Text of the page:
children, who were either seen by the general surgeon or physician, or waited for a
weekly or fortnightly visit by a paediatrician. County hospitals often lacked adequate
laboratories, and radiological facilities; this meant that patients had to remain in
hospital longer than necessary – for the weekly or bi-weekly visit of the radiologist or
anaesthetist, or while laboratory results came back from a regional hospital. 38 So there
is little mystery why hospital stays were lengthy.

A further complication was the existence of two separate hospital systems: local
authority hospitals and voluntary hospitals, which were not required to co-operate on
services, staffing or patient treatment and often failed to do so. The Fitzgerald report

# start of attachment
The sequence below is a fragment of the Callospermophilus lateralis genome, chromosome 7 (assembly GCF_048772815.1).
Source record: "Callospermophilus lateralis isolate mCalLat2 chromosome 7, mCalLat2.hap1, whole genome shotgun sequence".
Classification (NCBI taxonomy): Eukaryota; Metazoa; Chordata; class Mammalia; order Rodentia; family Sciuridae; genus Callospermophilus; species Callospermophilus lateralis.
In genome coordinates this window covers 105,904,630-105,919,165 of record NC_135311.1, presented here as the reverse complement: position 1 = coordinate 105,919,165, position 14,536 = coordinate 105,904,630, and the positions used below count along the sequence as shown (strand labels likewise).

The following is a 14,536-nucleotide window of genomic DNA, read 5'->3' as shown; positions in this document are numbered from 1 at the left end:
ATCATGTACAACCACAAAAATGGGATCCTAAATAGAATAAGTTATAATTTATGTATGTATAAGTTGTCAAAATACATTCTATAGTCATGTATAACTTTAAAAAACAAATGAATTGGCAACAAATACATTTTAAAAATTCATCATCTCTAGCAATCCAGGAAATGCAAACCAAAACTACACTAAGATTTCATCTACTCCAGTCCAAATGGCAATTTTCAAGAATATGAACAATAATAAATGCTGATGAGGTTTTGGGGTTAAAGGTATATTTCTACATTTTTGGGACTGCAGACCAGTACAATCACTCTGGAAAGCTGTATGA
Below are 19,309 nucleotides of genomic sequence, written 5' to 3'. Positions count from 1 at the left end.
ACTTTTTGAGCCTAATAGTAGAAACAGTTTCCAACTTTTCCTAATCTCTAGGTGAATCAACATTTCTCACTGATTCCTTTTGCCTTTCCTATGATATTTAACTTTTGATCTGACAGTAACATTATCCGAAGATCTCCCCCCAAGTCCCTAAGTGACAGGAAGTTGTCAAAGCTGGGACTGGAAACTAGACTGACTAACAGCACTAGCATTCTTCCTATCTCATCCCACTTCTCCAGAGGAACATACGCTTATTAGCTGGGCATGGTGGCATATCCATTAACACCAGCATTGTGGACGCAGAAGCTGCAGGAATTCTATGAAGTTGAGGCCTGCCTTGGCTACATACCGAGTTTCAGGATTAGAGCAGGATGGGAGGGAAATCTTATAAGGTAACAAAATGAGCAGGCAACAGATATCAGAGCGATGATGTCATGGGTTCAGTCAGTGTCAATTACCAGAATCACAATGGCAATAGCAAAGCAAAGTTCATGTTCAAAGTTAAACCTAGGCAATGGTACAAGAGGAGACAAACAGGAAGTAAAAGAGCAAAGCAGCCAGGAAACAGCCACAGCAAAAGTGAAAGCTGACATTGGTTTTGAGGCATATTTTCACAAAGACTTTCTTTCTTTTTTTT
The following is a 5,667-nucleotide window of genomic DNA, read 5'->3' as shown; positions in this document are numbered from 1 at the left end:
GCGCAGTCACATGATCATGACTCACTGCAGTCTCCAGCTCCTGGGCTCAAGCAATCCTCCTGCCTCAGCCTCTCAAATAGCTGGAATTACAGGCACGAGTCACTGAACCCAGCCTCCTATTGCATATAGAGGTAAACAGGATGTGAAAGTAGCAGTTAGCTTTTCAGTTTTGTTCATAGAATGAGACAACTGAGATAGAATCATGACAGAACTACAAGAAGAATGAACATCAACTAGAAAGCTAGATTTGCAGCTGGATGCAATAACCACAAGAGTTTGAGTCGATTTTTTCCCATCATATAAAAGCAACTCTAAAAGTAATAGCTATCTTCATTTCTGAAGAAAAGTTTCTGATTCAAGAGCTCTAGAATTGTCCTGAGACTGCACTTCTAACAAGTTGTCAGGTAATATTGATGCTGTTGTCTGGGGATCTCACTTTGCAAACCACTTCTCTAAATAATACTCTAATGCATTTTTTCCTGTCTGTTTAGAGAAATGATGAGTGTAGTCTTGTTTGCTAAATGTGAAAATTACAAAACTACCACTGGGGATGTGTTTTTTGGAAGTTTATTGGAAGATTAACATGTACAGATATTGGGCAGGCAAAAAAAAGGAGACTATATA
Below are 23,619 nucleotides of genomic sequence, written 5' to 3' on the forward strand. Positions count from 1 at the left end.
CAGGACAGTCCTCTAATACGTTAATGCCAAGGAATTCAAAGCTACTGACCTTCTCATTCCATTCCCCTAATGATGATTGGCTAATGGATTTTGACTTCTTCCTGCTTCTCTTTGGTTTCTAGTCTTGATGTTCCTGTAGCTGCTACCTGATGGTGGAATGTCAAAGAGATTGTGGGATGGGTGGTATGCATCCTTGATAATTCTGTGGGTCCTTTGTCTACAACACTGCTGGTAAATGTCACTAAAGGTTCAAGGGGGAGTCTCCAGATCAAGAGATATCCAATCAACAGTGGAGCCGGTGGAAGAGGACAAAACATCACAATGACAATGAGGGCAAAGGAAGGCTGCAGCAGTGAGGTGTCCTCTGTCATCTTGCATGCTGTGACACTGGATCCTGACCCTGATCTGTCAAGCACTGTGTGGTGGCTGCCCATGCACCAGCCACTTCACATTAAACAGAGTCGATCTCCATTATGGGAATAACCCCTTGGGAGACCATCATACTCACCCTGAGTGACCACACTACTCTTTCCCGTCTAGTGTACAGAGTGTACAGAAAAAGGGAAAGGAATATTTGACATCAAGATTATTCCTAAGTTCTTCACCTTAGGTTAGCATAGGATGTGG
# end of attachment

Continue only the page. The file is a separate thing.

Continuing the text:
described ‘a tendency to reduplicate services excessively’. 39 Hospitals who persisted in
lobbying the Hospitals’ Commission (and probably local TDs) were generally given
approval for a new lab, a new X-Ray machine, even though there was underused
capacity in a nearby hospital. J.B. Lyons noted that during the 1950s the governors of
Mercer’s Hospital ‘were accustomed to being heavily in debt to the bank with the tacit
assurance that sooner or later the Hospitals Commission and the Department of Health
would reduce the deficit. A comfortable situation, perhaps, enabling them to face
spiralling costs with equanimity and pay due attention to demands from trade unions. . .
The system of deficit budgeting was surely a betrayal of economics’. 40 Mercer’s was not
a-typical. The annual deficit of voluntary hospitals almost doubled between 1954 and
1958 – from £656,000 to £1.125m,41 at a time of economic crisis when public spending
was under acute pressure. By the late 1960s voluntary hospitals were running a
combined annual deficit of approximately £5m., which was underwritten by the